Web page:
Canyon’s new aluminum Grizl AL gravel bike has just dropped the cost of entry for their adventure bikepacking range, even adding more carrying capacity in the new bike. And while the entry-level alloy bike is only a few hundred bucks less than the entry carbon model, the new Grizl AL also debuts an aluminum RockShox Rudy suspension fork model that’s less than half the cost of the suspension-equipped carbon build…
Canyon Grizl AL affordable alloy adventure gravel bike
Debuted just back in May with big 5omm tire clearance (spec’d with 45mm tires) and more bikepacking-ready mounts, Canyon’s latest Grizl adventure gravel bike was built to go further off-road. A rough gravel evolution of their original and divisive Grail, the Grizl was just a versatile, capable do-it-all off-road adventure bike, no Hoverbar required.
Now, an aluminum Grizl AL version does everything the original did, cheaper and just a few hundred grams heavier. So let’s not forget, when you are hauling everything but the kitchen sink, what’s the difference of adding the equivalent extra weight of a single bottle full of water?
What’s new in Grizl 1.2?
Two little changes to the Grizl AL over the Grizl CF make it a better bike. First, with the move to a new welded alloy frame, Canyon was able to add rear rack mounts, so you can strap on a set of off-road paniers to carry more gear, further. That’s especially helpful for smaller riders, who often don’t have enough space between their saddle and rear wheel to safely fit the giant saddlebags popular with most bikepackers.
Speaking of smaller riders, the lower volume production that’s possible with an alloy frame (no need to justify another carbon mold to build just a couple hundred frames) also allowed Canyon to add another smaller size. Now available down to a 3XS in 8 sizes (XXXS-XXL), with the three smallest bikes fitted with 650b wheels to preserve all-terrain handling.
Fit is unchanged on the AL bikes vs. CF, but geometry does get a slight tweak. Stack, Reach, chainstay length & seattube angle are the same, but the alloy bikes have generally 0.5-1° slacker head angles for more off-road control.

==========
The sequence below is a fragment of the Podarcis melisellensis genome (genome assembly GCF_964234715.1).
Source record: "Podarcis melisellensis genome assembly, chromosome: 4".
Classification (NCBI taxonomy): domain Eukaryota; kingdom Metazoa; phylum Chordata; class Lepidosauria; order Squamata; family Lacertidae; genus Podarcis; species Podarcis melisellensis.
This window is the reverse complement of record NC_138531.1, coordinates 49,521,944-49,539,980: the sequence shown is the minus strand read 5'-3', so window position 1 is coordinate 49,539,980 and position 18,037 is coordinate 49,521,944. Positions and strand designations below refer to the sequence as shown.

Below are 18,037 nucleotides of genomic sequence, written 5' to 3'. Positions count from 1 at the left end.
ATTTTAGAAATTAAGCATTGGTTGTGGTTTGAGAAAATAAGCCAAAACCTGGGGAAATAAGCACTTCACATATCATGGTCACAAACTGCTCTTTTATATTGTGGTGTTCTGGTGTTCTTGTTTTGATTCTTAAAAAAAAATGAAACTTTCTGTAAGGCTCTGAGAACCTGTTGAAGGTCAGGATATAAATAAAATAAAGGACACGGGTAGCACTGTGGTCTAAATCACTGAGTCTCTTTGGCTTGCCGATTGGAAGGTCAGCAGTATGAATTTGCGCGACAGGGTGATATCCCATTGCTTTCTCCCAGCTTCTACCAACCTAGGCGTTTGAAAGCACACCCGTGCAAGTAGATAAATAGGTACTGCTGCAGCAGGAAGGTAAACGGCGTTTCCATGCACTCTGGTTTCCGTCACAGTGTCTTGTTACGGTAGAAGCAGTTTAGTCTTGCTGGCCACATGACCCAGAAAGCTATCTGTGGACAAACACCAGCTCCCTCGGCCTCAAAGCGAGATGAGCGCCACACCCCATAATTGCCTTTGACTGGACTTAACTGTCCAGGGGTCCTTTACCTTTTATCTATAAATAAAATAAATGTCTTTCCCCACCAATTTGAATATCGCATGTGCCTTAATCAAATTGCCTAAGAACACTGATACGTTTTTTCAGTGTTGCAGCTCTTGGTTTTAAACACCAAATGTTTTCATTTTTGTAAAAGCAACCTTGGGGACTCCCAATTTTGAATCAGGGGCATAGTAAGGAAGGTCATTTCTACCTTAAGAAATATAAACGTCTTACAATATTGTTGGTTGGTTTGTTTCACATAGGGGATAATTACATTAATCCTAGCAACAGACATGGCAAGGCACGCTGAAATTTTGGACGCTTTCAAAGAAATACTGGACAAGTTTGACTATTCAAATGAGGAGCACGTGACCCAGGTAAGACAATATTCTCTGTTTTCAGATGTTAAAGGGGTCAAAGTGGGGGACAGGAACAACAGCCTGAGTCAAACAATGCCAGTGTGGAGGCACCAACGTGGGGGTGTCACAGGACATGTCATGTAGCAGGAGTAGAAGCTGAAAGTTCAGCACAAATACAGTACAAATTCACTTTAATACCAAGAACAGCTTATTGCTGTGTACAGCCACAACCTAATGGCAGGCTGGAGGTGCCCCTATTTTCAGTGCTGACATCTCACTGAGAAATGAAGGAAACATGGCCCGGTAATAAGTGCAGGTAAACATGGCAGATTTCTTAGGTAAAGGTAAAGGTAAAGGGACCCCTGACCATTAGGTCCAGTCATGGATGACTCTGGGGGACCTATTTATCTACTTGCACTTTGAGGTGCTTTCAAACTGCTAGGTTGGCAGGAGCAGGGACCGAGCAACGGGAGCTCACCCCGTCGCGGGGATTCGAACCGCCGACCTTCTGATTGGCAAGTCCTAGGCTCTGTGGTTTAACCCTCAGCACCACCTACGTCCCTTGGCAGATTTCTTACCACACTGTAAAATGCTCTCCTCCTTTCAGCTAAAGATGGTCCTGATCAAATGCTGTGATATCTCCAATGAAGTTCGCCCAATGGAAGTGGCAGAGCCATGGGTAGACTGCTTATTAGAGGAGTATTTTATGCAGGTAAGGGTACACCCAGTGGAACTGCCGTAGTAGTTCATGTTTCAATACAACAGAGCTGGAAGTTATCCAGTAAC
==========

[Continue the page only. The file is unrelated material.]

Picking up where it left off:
Besides carrying over the 50mm tire clearance (700c or 650b, depending on frame size), the bikes still feature 3 cage mounts in the front triangle, a toptube bag mount, and 3-bolt anything cage mounts on each fork leg – plus custom full-coverage fender compatibility.
The alloy bikes are 1x or 2x compatible with conventional internal cable routing, and feature 1.25-1.5″ tapered steerer, flat mount disc brakes, 12mm thru-axles, a PressFit BB86 bottom bracket, and a regular binder clamp for the 27.2mm seatpost.
2022 Canyon Grizl AL – Pricing, options & availability
The new aluminum Grizl is more affordable than the carbon version, but interestingly not that much cheaper, really. Part of that likely comes down to the fact that bike prices are generally going up recently, the rest to the fact that this alloy bike shares the same carbon fork and high-quality spec as many more premium bikes.
The new alloy frame is available in 4 complete bike builds. The 2022 Canyon Grizl 6 & 6 WMN is the lowest-priced AF build at $1900 / 1500€ with a Shimano GRX 400 2×10 group and alloy DT Swiss Ratchet LN wheels – at 10.74kg, less than 1kh heavier than the carbon build with lighter wheels.
Step up to the $2200 / 1800€ Grizl 7 and the same AF alloy frame gets an upgrade to GRX 800 2×11, or for the same price the Grizl 7 1by with GRX 1×11 AND a short 80mm dropper post. All of these rigid carbon fork builds are expected to start shipping as early as mid-November through the end of the year.
The last new aluminum build could be the most interesting, and the cheapest bike yet to get a Rudy fork. The $2400 / 2000€ Grizl 7 Suspension combines a GRX 2×11 groupset and RockShox’s new Rudy 30mm fork. The trick here is you’ll have to wait until at least January to get ahold of one of these.